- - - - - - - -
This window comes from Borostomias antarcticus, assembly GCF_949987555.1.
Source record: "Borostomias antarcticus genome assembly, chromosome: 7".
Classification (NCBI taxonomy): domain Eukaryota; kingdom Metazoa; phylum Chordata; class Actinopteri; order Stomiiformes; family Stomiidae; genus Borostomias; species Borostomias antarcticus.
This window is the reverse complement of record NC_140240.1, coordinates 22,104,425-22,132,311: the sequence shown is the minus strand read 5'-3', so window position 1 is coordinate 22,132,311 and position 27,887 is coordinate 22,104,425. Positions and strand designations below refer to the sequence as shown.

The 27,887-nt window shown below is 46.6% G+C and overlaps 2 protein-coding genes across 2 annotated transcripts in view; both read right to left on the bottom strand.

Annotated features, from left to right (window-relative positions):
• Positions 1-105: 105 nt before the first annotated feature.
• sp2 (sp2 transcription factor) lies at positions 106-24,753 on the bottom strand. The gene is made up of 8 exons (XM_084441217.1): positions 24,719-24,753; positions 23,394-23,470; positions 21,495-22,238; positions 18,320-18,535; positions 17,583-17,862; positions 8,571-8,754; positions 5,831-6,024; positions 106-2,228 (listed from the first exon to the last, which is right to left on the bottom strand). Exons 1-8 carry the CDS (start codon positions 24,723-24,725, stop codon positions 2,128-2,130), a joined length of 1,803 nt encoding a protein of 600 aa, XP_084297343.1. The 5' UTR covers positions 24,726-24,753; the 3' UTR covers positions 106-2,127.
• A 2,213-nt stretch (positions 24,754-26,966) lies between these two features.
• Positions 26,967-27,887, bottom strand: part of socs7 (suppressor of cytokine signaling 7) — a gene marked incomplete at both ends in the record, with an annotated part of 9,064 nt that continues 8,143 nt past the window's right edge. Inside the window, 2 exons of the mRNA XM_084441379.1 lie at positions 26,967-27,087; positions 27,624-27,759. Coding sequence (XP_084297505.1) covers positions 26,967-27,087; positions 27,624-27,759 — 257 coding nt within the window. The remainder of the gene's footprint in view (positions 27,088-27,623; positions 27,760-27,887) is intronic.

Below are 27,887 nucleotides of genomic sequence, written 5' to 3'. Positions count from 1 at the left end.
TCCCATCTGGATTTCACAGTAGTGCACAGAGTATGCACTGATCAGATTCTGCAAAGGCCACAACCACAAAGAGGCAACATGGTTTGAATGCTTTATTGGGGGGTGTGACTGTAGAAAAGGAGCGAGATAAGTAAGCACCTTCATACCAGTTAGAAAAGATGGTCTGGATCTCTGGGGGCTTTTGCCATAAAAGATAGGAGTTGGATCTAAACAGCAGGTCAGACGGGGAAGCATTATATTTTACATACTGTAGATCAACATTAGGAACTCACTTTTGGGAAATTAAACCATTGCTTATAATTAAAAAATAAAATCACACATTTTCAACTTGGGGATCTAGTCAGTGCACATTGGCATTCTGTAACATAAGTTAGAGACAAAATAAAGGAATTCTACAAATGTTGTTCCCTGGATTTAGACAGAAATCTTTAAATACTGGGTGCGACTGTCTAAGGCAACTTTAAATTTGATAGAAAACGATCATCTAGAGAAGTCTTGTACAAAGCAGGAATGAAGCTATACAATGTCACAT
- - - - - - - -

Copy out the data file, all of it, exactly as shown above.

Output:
This window comes from Borostomias antarcticus, assembly GCF_949987555.1.
Source record: "Borostomias antarcticus genome assembly, chromosome: 7".
Classification (NCBI taxonomy): domain Eukaryota; kingdom Metazoa; phylum Chordata; class Actinopteri; order Stomiiformes; family Stomiidae; genus Borostomias; species Borostomias antarcticus.
This window is the reverse complement of record NC_140240.1, coordinates 22,104,425-22,132,311: the sequence shown is the minus strand read 5'-3', so window position 1 is coordinate 22,132,311 and position 27,887 is coordinate 22,104,425. Positions and strand designations below refer to the sequence as shown.

The 27,887-nt window shown below is 46.6% G+C and overlaps 2 protein-coding genes across 2 annotated transcripts in view; both read right to left on the bottom strand.

Annotated features, from left to right (window-relative positions):
• Positions 1-105: 105 nt before the first annotated feature.
• sp2 (sp2 transcription factor) lies at positions 106-24,753 on the bottom strand. The gene is made up of 8 exons (XM_084441217.1): positions 24,719-24,753; positions 23,394-23,470; positions 21,495-22,238; positions 18,320-18,535; positions 17,583-17,862; positions 8,571-8,754; positions 5,831-6,024; positions 106-2,228 (listed from the first exon to the last, which is right to left on the bottom strand). Exons 1-8 carry the CDS (start codon positions 24,723-24,725, stop codon positions 2,128-2,130), a joined length of 1,803 nt encoding a protein of 600 aa, XP_084297343.1. The 5' UTR covers positions 24,726-24,753; the 3' UTR covers positions 106-2,127.
• A 2,213-nt stretch (positions 24,754-26,966) lies between these two features.
• Positions 26,967-27,887, bottom strand: part of socs7 (suppressor of cytokine signaling 7) — a gene marked incomplete at both ends in the record, with an annotated part of 9,064 nt that continues 8,143 nt past the window's right edge. Inside the window, 2 exons of the mRNA XM_084441379.1 lie at positions 26,967-27,087; positions 27,624-27,759. Coding sequence (XP_084297505.1) covers positions 26,967-27,087; positions 27,624-27,759 — 257 coding nt within the window. The remainder of the gene's footprint in view (positions 27,088-27,623; positions 27,760-27,887) is intronic.

Below are 27,887 nucleotides of genomic sequence, written 5' to 3'. Positions count from 1 at the left end.
TCCCATCTGGATTTCACAGTAGTGCACAGAGTATGCACTGATCAGATTCTGCAAAGGCCACAACCACAAAGAGGCAACATGGTTTGAATGCTTTATTGGGGGGTGTGACTGTAGAAAAGGAGCGAGATAAGTAAGCACCTTCATACCAGTTAGAAAAGATGGTCTGGATCTCTGGGGGCTTTTGCCATAAAAGATAGGAGTTGGATCTAAACAGCAGGTCAGACGGGGAAGCATTATATTTTACATACTGTAGATCAACATTAGGAACTCACTTTTGGGAAATTAAACCATTGCTTATAATTAAAAAATAAAATCACACATTTTCAACTTGGGGATCTAGTCAGTGCACATTGGCATTCTGTAACATAAGTTAGAGACAAAATAAAGGAATTCTACAAATGTTGTTCCCTGGATTTAGACAGAAATCTTTAAATACTGGGTGCGACTGTCTAAGGCAACTTTAAATTTGATAGAAAACGATCATCTAGAGAAGTCTTGTACAAAGCAGGAATGAAGCTATACAATGTCACAT